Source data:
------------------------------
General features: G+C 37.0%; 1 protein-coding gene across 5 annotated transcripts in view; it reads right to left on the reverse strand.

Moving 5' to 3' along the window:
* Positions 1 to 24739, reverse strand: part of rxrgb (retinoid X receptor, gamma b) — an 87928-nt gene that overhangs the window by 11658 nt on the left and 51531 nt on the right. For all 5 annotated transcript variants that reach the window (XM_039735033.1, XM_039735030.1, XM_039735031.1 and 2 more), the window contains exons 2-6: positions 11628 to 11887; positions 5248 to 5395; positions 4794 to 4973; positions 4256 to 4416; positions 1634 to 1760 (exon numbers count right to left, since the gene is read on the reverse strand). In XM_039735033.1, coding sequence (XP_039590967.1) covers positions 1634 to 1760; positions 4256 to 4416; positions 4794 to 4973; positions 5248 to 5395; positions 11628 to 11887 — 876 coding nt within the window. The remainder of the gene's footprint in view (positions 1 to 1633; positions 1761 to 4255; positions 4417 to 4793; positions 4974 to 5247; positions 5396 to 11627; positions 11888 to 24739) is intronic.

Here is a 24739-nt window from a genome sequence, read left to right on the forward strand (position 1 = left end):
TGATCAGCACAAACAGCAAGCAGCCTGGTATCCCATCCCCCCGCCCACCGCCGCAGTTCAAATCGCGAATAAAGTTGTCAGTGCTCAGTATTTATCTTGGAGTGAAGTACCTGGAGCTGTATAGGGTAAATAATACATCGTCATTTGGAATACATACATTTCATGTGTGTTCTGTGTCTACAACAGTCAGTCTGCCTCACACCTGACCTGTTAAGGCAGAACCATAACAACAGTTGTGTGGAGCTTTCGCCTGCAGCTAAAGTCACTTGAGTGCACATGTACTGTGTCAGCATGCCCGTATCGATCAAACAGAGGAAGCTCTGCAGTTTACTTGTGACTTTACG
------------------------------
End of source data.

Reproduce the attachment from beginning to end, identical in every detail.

General features: G+C 37.0%; 1 protein-coding gene across 5 annotated transcripts in view; it reads right to left on the reverse strand.

Moving 5' to 3' along the window:
* Positions 1 to 24739, reverse strand: part of rxrgb (retinoid X receptor, gamma b) — an 87928-nt gene that overhangs the window by 11658 nt on the left and 51531 nt on the right. For all 5 annotated transcript variants that reach the window (XM_039735033.1, XM_039735030.1, XM_039735031.1 and 2 more), the window contains exons 2-6: positions 11628 to 11887; positions 5248 to 5395; positions 4794 to 4973; positions 4256 to 4416; positions 1634 to 1760 (exon numbers count right to left, since the gene is read on the reverse strand). In XM_039735033.1, coding sequence (XP_039590967.1) covers positions 1634 to 1760; positions 4256 to 4416; positions 4794 to 4973; positions 5248 to 5395; positions 11628 to 11887 — 876 coding nt within the window. The remainder of the gene's footprint in view (positions 1 to 1633; positions 1761 to 4255; positions 4417 to 4793; positions 4974 to 5247; positions 5396 to 11627; positions 11888 to 24739) is intronic.

Here is a 24739-nt window from a genome sequence, read left to right on the forward strand (position 1 = left end):
TGATCAGCACAAACAGCAAGCAGCCTGGTATCCCATCCCCCCGCCCACCGCCGCAGTTCAAATCGCGAATAAAGTTGTCAGTGCTCAGTATTTATCTTGGAGTGAAGTACCTGGAGCTGTATAGGGTAAATAATACATCGTCATTTGGAATACATACATTTCATGTGTGTTCTGTGTCTACAACAGTCAGTCTGCCTCACACCTGACCTGTTAAGGCAGAACCATAACAACAGTTGTGTGGAGCTTTCGCCTGCAGCTAAAGTCACTTGAGTGCACATGTACTGTGTCAGCATGCCCGTATCGATCAAACAGAGGAAGCTCTGCAGTTTACTTGTGACTTTACG